Snow Possible This Weekend, Storm's Track Still Up in the Air

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Another quiet week of weather is shaping up for New England in a weather pattern that features a “split stream” – that is, cold Canadian energy speeding across the northern tier of the United States with deep moisture locked in a southern stream to the south. 

When the two streams interact, we get juicy but mostly fast-moving storms like we saw this past weekend. Over the next several days, our exclusive First Alert 10-day forecast shows a continuation of a similar weather pattern, with one energetic but relatively moisture-starved disturbance touching off scattered rain and snow showers Monday afternoon and evening, then another turning the winds favorable for some ocean-enhanced snow showers Tuesday overnight on Cape Cod. 

For now, the variable clouds that build in our Monday sky will drop some mixed showers, but with high temperatures running well above the melting point, the biggest impact other than hitting the windshield wiper intermittently in some communities for the drive home from work will be to drop moisture on our roadways prior to dark. While most communities will probably see this moisture dry before it freezes, some towns – particularly in central and northern New England – may have enough lingering road moisture for patches of black ice by Tuesday morning.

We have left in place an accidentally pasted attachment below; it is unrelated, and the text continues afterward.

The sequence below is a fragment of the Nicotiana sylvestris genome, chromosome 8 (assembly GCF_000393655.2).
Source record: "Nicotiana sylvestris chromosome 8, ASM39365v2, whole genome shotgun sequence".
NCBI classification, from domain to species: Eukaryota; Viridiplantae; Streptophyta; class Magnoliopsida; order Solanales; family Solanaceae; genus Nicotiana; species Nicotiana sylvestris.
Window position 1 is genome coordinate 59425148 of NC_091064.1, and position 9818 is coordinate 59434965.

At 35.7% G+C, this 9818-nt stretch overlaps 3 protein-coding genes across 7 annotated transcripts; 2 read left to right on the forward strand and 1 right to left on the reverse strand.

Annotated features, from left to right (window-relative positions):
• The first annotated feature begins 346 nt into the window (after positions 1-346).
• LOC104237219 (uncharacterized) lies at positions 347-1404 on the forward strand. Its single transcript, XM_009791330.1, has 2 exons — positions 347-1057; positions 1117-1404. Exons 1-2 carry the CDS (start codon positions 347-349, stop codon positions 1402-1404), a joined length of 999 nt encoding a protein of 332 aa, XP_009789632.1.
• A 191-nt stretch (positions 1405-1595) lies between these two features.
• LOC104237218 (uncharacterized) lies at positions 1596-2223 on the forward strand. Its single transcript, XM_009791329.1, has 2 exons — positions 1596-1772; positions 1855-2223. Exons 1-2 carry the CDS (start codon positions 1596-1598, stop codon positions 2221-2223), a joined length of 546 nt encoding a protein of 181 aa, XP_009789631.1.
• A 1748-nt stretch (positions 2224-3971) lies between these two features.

Thereafter, the most influential player on New England’s midweek weather will be cooler air arriving with wind direction favoring some ocean-enhanced snow showers on Cape Cod overnight Tuesday night into early Wednesday morning, then drier air will take over for chilly winter sunshine Wednesday and Thursday. 

The next storm developing out of the Mississippi River Valley will tap moisture from the Gulf of Mexico, but the jet stream winds aloft – the fast river of air that steers storm systems – will favor carrying the brunt of this storm south of New England. Though the jet stream favors New England only on the northern periphery, there are wildly varying solutions on where this storm could go – from an inland track of rain to an offshore miss. 

To sift through the possibilities, we turn to our exclusive NBC10/NECN Forecast System, built in-house for situations just like this, to give us and you a quantifiable chance the storm will hit. Right now, we’re seeing a 40% to 50% chance of at least some amount of rain or snow Saturday and 50% to 60% chance Sunday, but we’ll keep you posted on this each day this week in our exclusive First Alert forecast.

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